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I'm trying to make prediction on a multivariate time series using LSTM. I know stateful=True in keras LSTM means state(hidden) of each sequence, in a batch, at index i - is passed to the next batch, to a sequence on the same index. This ensures 'long term' dependancy. In contrast , stateful=False will reset the state on seeing each sequence. There will be no concept of batches here.This is my source:http://philipperemy.github.io/keras-stateful-lstm/

I had these further doubts though:

  1. when we say reset states, we mean hidden ones or cell states?
  2. if I set stateful=False , what's the difference keeping shuffle=True vs shuffle=False in this context?
  3. similarly, is it not recommended to keep shuffle = True while using stateful LSTM? I assume it's bad practice because we need states to pass at same index across every batch, and shuffling defeats the purpose
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  1. When we say reset states, we mean hidden ones or cell states?

    We mean both the initial cell AND hidden state.

  2. If I set stateful=False , what's the difference keeping shuffle=True vs shuffle=False in this context?

    Argument shuffle in the invocation to model.fit controls whether data is shuffled before using it to train the model. If we have stateful=True we need shuffle=False, to keep the sequences contiguous between successive batches, as shown in figure below (source):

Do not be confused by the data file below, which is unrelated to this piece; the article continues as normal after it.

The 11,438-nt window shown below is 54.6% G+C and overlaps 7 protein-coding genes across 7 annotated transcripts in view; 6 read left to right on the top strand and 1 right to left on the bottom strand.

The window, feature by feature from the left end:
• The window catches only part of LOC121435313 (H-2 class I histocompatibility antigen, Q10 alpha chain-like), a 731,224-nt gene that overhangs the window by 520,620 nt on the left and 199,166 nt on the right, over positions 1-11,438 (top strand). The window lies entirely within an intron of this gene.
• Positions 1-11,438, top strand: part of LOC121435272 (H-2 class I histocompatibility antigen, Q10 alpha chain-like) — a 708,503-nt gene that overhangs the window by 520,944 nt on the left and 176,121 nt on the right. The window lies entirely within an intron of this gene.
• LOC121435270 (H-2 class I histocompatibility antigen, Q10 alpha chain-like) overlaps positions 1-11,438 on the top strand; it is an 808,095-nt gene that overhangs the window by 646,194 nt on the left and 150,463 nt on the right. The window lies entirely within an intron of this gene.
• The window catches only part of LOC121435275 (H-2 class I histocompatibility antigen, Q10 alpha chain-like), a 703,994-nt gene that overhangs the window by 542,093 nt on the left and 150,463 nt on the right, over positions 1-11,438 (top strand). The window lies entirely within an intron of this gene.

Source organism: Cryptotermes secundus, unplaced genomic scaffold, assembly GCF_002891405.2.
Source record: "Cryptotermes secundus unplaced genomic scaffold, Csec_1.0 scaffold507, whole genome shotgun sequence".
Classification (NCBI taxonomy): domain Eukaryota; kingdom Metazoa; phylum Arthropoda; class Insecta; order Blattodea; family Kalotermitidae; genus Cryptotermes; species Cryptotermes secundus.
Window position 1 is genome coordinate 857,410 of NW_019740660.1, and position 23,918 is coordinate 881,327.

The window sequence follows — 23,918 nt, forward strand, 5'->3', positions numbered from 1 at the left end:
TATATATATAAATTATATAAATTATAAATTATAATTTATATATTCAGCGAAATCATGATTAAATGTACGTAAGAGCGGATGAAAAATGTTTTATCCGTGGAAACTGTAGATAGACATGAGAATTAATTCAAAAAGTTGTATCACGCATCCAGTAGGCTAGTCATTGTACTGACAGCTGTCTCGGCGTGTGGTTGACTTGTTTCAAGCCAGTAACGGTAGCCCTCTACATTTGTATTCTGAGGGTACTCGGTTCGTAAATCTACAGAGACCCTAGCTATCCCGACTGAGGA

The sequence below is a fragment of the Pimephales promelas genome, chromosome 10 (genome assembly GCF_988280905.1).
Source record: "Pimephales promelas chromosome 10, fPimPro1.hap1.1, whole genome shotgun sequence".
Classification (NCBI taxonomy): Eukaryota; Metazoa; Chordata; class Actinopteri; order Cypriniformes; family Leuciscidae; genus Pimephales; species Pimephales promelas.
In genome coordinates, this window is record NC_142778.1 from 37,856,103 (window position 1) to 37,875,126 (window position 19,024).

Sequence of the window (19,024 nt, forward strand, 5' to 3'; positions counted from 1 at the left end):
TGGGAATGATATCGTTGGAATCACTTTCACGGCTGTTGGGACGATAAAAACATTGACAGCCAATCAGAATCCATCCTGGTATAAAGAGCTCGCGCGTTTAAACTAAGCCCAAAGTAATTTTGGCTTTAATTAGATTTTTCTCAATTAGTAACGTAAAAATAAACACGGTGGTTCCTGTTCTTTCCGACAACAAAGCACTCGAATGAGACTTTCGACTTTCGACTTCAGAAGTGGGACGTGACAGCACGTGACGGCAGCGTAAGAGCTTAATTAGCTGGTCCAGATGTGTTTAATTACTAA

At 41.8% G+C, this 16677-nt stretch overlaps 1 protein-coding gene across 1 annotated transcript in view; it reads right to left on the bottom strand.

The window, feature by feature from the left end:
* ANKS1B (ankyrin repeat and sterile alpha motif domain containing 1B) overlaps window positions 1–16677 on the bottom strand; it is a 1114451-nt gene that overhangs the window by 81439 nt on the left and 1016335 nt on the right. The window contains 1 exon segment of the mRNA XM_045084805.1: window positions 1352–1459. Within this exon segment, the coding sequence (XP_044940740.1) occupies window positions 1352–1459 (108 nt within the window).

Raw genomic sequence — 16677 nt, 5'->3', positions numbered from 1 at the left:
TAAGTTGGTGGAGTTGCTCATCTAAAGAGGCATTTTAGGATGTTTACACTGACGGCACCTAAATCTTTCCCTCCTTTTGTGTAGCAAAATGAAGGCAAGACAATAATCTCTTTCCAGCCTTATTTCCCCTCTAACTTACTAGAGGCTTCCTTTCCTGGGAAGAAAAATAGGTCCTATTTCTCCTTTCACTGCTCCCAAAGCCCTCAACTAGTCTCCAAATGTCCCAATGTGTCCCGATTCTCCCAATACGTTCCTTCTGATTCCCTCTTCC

training data in stateful RNN

    However, if we have stateful=False we must choose an appropriate value for shuffle according to our task and data. If we don't shuffle, the result of the training will depend on how the data was ordered at its source. For instance, if the data is sorted by sequence length from longer to shorter sequences, at the end of each epoch, the model will probably show a bias toward short sequences, because that's what it has seen most recently. Normally, we should always use shuffle=True unless there is an specific reason not to (e.g. the data was already sorted according some criteria that will help the model avoid some bias that would probably be present on the data with random shuffling).

  3. Similarly, is it not recommended to keep shuffle = True while using stateful LSTM? I assume it's bad practice because we need states to pass at same index across every batch, and shuffling defeats the purpose.

    As you can see from figure above, using shuffle=True would prevent the model to have consecutive sequences at the same position of consecutive batches. If we don't have that, having stateful LSTMs would just be detrimental to learning to interpret long sequences, because the sequences seen during training would not be consecutive but random. Therefore, having stateful=True and shuffle=True leads to feeding garbage initial states to the LSTM. This does not mean that the model will not learn. Neural nets are surprisingly good at handling garbage input data and generating good inputs. However, the model will probably perform better on long sequences if using shuffle=False.

You may also find useful other questions about stateful LSTM here at datascience SE, e.g. this and this.

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